i am a student and wanted to open my account should i open a current account or credit account
Diff. between CC account & current account
No. Loans from 401(k) accounts are not usually reported to credit reporting agencies, so it should not affect your credit history favorably, or negatively.
owners current account is called a personal account and it has a credit entry
Closing a 16 year old seasoned credit card account with an excellent payment history will NEVER improve your credit. As a matter of fact, opening a new credit account will also temporarily reduce your score. If you need a lower rate, call your current credit card company and request it. It is a much better solution that can save you money on interest. The following link can show how to request a lower interest rate on your current credit card account.
A Merchant Account is an account linked to a business's current account that will accept and provide the credit card transaction process. In order to get a Merchant Account one must apply in a process similar to getting a personal credit card whereby credit worthiness, history of trading and likely spend will be assessed.
The three are TransUnion Score, Experian Plus Score, and the VantageScore, but it is recommended you don't do this. These are not the real deal. The report you want to get is FICO, and was developed by the Fair Isaac Corporation, and takes into consideration your entire credit history, current debt, payment history, account makeup, and all credit related activity.
Your credit score is affected by ALL the information in your credit history. Specifically, a recently closed, inactive, revolving account would impact the amount of credit available to you, thus changing your debt-to-available-credit ratio. If this particular acccount was the oldest account in your file, closing it would also shorten the history of your open credit accounts. The amount of impact to your current score would depend upon what remained open in your file and, once again, ALL the data showing, not just this one account.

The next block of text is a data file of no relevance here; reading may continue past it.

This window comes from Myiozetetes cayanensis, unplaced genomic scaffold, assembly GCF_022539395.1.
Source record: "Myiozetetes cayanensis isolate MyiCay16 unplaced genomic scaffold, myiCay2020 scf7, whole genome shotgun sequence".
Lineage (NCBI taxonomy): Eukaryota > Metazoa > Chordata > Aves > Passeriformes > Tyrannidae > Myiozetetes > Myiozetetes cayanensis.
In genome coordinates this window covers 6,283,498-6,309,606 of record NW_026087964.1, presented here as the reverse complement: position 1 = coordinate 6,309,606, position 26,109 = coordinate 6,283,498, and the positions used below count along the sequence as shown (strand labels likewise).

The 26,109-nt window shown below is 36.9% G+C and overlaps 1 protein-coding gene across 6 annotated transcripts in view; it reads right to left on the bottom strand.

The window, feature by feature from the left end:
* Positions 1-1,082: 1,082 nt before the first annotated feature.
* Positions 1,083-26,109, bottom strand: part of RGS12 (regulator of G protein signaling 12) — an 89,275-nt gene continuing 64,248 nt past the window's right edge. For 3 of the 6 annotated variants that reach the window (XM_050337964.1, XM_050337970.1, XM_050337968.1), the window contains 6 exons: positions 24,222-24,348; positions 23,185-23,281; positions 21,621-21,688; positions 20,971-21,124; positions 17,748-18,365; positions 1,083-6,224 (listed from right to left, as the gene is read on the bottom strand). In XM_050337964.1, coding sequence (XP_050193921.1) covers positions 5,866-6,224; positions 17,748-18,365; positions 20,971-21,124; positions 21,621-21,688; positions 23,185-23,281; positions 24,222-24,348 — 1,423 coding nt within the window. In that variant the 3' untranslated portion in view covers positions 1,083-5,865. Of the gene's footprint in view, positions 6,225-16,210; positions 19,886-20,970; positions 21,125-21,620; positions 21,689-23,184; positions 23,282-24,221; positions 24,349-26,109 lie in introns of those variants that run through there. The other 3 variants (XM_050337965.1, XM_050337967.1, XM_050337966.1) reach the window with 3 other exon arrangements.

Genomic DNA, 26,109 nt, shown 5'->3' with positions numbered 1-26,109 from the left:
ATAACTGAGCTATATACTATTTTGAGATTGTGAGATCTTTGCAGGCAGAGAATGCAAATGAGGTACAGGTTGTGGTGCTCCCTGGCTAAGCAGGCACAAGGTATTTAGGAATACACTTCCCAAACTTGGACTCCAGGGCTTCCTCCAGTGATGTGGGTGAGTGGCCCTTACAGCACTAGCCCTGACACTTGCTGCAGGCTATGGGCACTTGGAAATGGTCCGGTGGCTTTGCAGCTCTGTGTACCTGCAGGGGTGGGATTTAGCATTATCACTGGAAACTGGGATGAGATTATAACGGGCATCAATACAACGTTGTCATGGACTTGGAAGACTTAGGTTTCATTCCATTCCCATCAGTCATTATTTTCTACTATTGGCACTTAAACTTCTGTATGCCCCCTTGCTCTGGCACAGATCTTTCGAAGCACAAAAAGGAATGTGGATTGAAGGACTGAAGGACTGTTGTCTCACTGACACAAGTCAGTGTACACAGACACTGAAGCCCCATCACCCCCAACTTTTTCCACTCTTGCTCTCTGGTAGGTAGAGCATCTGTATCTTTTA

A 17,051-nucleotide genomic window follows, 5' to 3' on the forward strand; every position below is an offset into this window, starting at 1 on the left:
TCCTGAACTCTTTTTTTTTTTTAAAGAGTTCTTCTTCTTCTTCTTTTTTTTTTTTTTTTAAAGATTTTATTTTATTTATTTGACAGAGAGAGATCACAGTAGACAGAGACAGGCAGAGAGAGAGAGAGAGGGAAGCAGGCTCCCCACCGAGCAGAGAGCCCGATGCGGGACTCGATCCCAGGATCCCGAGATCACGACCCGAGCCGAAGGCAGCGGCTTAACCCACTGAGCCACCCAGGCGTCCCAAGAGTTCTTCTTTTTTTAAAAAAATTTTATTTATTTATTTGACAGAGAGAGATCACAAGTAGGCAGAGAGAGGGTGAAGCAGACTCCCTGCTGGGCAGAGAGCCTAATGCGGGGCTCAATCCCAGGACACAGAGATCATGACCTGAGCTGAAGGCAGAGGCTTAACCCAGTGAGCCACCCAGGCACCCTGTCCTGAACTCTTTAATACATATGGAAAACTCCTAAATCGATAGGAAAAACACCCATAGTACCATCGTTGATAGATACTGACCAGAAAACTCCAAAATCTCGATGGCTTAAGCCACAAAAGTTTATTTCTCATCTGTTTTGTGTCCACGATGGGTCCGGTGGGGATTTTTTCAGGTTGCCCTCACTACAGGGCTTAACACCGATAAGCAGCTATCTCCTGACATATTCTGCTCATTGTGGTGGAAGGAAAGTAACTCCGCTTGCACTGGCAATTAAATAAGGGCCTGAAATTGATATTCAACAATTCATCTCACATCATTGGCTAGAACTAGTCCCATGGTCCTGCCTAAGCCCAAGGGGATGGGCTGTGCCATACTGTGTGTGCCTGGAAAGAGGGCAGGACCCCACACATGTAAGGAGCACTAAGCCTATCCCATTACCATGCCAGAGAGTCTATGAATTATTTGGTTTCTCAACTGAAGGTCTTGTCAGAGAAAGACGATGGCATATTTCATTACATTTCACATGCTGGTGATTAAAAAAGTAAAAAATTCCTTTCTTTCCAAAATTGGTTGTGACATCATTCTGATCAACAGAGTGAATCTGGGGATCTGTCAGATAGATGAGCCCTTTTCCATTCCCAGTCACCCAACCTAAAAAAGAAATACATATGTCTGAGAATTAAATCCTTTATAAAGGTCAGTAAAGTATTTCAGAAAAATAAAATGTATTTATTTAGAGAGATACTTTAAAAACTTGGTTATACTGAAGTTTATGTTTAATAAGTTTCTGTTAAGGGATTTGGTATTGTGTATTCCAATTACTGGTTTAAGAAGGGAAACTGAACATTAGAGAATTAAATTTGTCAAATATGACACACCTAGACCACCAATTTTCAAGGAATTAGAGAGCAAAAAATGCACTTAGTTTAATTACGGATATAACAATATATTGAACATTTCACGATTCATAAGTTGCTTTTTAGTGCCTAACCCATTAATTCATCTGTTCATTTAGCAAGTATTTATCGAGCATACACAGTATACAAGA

Cash is "not" a credit in accounting. The cash account is an asset and is a debit balance account. To increase the cash account you debit the account and to decrease it you credit it.Cash = Current Asset = Debit Balance(GAAP)
You have to have credit in order to have a credit history and a credit score. Every consumer needs at least one installment account and two revolving accounts that are managed properly for optimal points during the calculation that produces a credit score. It can be harder to get the credit you need, such as a mortgage loan, with no credit history than when a borrower has bad credit. Also, if a consumer has bad credit; positive, ongoing,accounts will offset the negative information.
Yes, as long as your listed as a "Co-signer" on the account. Credit is not build if you are just an "Authorized User" if this was a credit card account. Lastly, this all assumes that whatever this joint-account is that it reports to credit.
You can get credit history by having a credit card or line of credit. Anything that reports to the credit bureaus that you are paying each month. You can also get some credit accounts added to your credit history by becoming an authorized user on a spouses or family members account. All this doesn't matter if it isn't paid on time, so a credit history length with a good payment history will help your credit score.
If you are on the account your are building a credit history, hopefully a good one.
The information from a credit history doesn't transfer. So what has to be done before the person moves is to get a U.S. bank account and try to establish some credit.
Checking your credit history allows you to make credit reports and check credit scores which are crucial for getting loans. It is also important to check that your account is not being used wrongfully.
Branch retained earnigs - Debit Profit from Branch - Credit Bank account - debit Branch retained earning - Credit Current account - Branch - Debit Bank Account - Credit
To build a credit history from having none is a difficult prospect but any website that offers you a pay in 90 days or similar offer establishes a credit history. Alternatively the bank you have your savings account at might offer you a lower maximum borrow limit credit card which you can then use to establish a credit history.
I am not clear as to exactly what you are asking, but I can refer you to a couple of good resources for businesses whose owners have a bad credit history, but are seeking to get a merchant account. These are The Merchant Account Advisor and Merchant Account Exploer. Both have web pages devoted to the bad credit merchant account issue and list a number of processors who should be able to help.
Yes.Most purchases are on credit and are therefore current liabilities
Accounts receivable is a current asset account and a personal account which created due to revenue account of credit sales and amount is receivable in future.
yes as long as co-applicant has good credit history.
Unsecured credit cards are easy to get because they have no restriction and anyone can get them. You do not need a good credit history or an account to get one.
It's all part of your credit history..the good the bad and the ugly. I longer history is generally good.
Besides for your previous credit history, credit card companies may be looking at your criminal history, length of time at current residence, time at your current job, total annual income, and many other factors for approval of your credit line.